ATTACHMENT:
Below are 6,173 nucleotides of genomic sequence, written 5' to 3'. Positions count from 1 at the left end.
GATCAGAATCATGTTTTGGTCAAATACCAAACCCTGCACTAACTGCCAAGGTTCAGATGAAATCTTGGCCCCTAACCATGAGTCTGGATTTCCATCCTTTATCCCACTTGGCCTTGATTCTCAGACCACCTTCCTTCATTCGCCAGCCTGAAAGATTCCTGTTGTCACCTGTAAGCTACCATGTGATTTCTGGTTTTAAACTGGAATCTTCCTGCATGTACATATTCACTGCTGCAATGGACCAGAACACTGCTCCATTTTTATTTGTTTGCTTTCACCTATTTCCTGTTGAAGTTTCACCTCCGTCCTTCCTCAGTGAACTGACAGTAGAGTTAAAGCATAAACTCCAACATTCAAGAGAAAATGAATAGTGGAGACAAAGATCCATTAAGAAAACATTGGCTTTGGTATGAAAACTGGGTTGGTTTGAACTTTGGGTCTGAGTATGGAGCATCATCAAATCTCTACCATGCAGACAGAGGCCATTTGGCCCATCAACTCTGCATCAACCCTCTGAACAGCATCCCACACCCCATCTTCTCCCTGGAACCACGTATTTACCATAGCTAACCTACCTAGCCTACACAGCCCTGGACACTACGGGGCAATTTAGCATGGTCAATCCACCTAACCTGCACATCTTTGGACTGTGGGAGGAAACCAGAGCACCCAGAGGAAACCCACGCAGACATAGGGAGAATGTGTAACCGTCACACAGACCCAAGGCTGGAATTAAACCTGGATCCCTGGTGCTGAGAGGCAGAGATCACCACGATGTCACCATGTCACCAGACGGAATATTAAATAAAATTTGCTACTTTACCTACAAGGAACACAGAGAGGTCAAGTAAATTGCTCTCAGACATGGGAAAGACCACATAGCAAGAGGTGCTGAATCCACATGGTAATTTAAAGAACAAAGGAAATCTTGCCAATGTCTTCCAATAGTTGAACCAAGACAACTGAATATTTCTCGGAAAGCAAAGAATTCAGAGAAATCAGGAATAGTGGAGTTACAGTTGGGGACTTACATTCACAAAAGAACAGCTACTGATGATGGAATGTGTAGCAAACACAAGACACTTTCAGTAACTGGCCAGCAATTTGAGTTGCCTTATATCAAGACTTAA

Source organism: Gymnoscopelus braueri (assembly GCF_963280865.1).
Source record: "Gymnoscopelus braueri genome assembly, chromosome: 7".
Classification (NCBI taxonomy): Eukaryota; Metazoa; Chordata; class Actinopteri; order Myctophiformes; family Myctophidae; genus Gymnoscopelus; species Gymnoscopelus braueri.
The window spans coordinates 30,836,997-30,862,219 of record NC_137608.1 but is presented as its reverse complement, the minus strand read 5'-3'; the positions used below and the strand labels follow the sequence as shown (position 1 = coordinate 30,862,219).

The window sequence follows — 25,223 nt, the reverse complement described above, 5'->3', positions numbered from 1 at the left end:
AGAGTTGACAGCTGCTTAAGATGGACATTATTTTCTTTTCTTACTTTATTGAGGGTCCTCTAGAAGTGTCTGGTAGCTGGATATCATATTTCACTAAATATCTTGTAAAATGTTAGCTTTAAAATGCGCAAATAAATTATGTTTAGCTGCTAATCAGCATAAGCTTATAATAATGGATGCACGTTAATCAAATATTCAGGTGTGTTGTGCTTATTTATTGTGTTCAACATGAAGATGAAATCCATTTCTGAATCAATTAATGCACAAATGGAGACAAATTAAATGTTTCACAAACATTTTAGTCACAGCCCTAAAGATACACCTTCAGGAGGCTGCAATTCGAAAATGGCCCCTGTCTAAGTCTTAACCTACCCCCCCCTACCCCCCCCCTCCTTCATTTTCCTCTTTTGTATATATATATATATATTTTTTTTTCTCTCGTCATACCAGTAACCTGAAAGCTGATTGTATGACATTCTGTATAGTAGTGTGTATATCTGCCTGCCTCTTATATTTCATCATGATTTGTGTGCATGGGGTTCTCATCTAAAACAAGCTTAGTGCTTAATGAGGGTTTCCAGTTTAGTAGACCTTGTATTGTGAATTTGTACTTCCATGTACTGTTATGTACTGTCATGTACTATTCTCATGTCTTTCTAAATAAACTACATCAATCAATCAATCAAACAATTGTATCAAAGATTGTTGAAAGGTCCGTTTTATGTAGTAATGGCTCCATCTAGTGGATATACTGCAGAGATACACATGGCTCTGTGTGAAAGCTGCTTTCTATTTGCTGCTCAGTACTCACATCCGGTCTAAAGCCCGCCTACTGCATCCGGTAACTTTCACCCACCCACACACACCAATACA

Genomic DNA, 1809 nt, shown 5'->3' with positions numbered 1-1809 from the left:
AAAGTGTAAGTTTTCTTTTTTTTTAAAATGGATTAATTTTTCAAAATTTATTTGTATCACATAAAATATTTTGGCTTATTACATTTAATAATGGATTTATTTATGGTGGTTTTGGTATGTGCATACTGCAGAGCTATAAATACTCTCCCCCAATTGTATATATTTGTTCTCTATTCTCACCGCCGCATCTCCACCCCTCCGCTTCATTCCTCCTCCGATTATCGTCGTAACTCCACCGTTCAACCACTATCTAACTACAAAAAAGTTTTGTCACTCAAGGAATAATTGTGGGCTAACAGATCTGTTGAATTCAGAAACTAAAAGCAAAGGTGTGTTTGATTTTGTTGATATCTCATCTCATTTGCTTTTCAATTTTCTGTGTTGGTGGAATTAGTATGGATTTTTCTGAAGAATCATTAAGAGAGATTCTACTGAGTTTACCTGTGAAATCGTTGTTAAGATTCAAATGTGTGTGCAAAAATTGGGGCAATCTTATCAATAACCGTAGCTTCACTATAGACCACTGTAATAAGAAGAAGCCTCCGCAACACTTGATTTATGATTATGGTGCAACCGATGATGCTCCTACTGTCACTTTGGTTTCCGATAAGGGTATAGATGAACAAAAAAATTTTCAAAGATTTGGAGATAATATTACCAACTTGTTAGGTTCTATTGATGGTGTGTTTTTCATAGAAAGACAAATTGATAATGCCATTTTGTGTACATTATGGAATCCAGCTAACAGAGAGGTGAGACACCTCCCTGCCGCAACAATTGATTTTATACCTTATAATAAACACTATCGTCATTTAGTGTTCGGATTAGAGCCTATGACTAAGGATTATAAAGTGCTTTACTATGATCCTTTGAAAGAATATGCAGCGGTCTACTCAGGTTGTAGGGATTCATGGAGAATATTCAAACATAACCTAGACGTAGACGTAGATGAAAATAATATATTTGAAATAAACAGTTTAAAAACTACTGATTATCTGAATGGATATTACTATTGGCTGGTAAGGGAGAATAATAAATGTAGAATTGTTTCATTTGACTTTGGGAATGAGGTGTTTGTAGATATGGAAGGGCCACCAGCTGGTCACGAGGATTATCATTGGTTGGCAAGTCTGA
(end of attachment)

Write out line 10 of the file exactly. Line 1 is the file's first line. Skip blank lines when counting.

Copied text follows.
AAAGTGTAAGTTTTCTTTTTTTTTAAAATGGATTAATTTTTCAAAATTTATTTGTATCACATAAAATATTTTGGCTTATTACATTTAATAATGGATTTATTTATGGTGGTTTTGGTATGTGCATACTGCAGAGCTATAAATACTCTCCCCCAATTGTATATATTTGTTCTCTATTCTCACCGCCGCATCTCCACCCCTCCGCTTCATTCCTCCTCCGATTATCGTCGTAACTCCACCGTTCAACCACTATCTAACTACAAAAAAGTTTTGTCACTCAAGGAATAATTGTGGGCTAACAGATCTGTTGAATTCAGAAACTAAAAGCAAAGGTGTGTTTGATTTTGTTGATATCTCATCTCATTTGCTTTTCAATTTTCTGTGTTGGTGGAATTAGTATGGATTTTTCTGAAGAATCATTAAGAGAGATTCTACTGAGTTTACCTGTGAAATCGTTGTTAAGATTCAAATGTGTGTGCAAAAATTGGGGCAATCTTATCAATAACCGTAGCTTCACTATAGACCACTGTAATAAGAAGAAGCCTCCGCAACACTTGATTTATGATTATGGTGCAACCGATGATGCTCCTACTGTCACTTTGGTTTCCGATAAGGGTATAGATGAACAAAAAAATTTTCAAAGATTTGGAGATAATATTACCAACTTGTTAGGTTCTATTGATGGTGTGTTTTTCATAGAAAGACAAATTGATAATGCCATTTTGTGTACATTATGGAATCCAGCTAACAGAGAGGTGAGACACCTCCCTGCCGCAACAATTGATTTTATACCTTATAATAAACACTATCGTCATTTAGTGTTCGGATTAGAGCCTATGACTAAGGATTATAAAGTGCTTTACTATGATCCTTTGAAAGAATATGCAGCGGTCTACTCAGGTTGTAGGGATTCATGGAGAATATTCAAACATAACCTAGACGTAGACGTAGATGAAAATAATATATTTGAAATAAACAGTTTAAAAACTACTGATTATCTGAATGGATATTACTATTGGCTGGTAAGGGAGAATAATAAATGTAGAATTGTTTCATTTGACTTTGGGAATGAGGTGTTTGTAGATATGGAAGGGCCACCAGCTGGTCACGAGGATTATCATTGGTTGGCAAGTCTGA